By Simon Johnson. As prepared for the NYT’s Room for Debate – for the context and the whole discussion, see this link.
In a world with so many instabilities, there is an understandable search for something that offers a stable value – preferably something that cannot be affected by the whim of government or the latest scheme of a central bank. Unfortunately, this search proves just as illusory as the pursuits of alchemists in pre-modern times; there is no magic to gold.
For international economic transactions, proposing any kind of return to the gold standard is equivalent to wanting more fixed exchange rates, i.e., moving away from market-determined rates and returning to the system, at least in part, to how it operated before 1971.
But it is hard to imagine how this would help with regard to the major currencies, which are again the subject of controversy today. The main issues in the US are high unemployment, an unstable financial system, and longer-term issues around the budget. How exactly would gold help on any dimension? Advocates of a modified gold standard argue that this would serve as a form of anchor to the system – but in the 1930s it proved to be an anchor tied around the neck of some countries, including the United States. Nobody needs the kind of “stability” associated with the Great Depression.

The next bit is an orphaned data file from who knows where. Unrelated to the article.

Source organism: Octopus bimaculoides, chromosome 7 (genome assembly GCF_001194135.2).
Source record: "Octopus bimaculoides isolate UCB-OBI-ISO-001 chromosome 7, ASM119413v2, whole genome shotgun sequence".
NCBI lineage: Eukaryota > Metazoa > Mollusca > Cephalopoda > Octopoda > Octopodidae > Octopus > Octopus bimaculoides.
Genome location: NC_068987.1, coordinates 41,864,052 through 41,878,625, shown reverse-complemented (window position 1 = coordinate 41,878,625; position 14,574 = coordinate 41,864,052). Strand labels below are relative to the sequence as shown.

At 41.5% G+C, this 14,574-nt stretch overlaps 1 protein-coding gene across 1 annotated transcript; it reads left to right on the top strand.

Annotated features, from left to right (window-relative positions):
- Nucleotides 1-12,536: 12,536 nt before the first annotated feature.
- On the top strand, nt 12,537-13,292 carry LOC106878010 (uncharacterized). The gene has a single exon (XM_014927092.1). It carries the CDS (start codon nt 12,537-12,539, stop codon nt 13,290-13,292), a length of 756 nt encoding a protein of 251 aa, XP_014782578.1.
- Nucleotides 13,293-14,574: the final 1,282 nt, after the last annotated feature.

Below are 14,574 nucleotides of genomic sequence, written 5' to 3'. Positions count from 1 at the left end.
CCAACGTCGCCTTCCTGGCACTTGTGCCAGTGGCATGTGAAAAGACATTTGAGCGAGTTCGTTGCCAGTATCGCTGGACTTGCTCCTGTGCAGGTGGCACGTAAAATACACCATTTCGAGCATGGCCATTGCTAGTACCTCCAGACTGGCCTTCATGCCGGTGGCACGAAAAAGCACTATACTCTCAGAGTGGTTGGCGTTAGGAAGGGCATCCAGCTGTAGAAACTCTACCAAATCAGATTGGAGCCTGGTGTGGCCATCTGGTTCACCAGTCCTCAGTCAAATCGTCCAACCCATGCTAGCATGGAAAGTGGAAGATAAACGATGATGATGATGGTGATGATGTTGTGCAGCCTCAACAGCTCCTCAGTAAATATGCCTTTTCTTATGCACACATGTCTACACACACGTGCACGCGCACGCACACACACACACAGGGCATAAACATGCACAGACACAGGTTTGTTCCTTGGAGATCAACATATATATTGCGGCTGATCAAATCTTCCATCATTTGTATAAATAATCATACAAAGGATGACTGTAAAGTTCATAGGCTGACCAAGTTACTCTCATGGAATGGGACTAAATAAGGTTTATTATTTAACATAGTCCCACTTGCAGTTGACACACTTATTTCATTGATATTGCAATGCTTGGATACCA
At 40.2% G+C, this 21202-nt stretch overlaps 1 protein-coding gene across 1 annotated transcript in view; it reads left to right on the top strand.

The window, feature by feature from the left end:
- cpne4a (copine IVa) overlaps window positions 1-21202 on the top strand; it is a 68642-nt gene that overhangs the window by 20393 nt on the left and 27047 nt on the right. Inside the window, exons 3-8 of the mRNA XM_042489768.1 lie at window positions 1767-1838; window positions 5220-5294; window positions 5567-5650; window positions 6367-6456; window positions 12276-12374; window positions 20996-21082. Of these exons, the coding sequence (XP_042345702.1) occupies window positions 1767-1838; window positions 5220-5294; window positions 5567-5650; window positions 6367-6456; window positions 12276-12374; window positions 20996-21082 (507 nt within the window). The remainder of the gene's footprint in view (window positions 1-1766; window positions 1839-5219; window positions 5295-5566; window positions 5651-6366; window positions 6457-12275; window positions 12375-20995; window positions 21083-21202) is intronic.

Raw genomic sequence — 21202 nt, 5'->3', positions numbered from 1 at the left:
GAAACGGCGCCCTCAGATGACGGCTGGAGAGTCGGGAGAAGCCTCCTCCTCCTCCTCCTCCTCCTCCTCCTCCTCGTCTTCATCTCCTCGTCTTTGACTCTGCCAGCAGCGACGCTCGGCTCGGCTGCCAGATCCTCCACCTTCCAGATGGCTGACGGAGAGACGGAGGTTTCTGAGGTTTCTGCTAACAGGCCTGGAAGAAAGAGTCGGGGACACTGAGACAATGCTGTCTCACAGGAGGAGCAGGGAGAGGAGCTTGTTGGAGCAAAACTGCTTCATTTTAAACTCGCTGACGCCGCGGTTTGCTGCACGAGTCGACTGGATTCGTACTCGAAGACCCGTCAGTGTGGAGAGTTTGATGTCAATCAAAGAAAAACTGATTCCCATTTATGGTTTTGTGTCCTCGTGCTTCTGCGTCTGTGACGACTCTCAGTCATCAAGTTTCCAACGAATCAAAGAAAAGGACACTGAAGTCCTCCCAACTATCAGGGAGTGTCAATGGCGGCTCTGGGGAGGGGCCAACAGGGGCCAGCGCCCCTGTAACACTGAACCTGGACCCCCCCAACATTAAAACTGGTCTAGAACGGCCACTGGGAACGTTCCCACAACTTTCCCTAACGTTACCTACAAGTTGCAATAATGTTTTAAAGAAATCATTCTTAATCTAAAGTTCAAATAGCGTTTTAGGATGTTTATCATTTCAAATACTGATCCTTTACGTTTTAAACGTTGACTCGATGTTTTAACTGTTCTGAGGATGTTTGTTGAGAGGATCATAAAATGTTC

And China’s exchange rate today is controversial precisely because it is essentially fixed in nominal terms against the dollar. Adding gold as a reference point for China’s exchange rate would do nothing to affect the problem – China keeps its currency undervalued in real terms, aiming for a large current account surplus. This is unfair and violates both the rules of the exchange rate system and the reasonable expectations of its trading partners.
The world – and the G20 — needs to confront its main problems: global banks have become far too powerful, financial reform has failed, and we are setting ourselves for another dangerous credit cycle – which will again devastate jobs. The G20, incredibly, has refused to take up the issue of how to handle the failure of megabanks when these operate across borders. The failure of leadership and responsibility at the Seoul summit is profound.
Proposing a modified gold standard is at best a distraction. At worst, it may be latched onto by people who wish to further divert us from the real problems.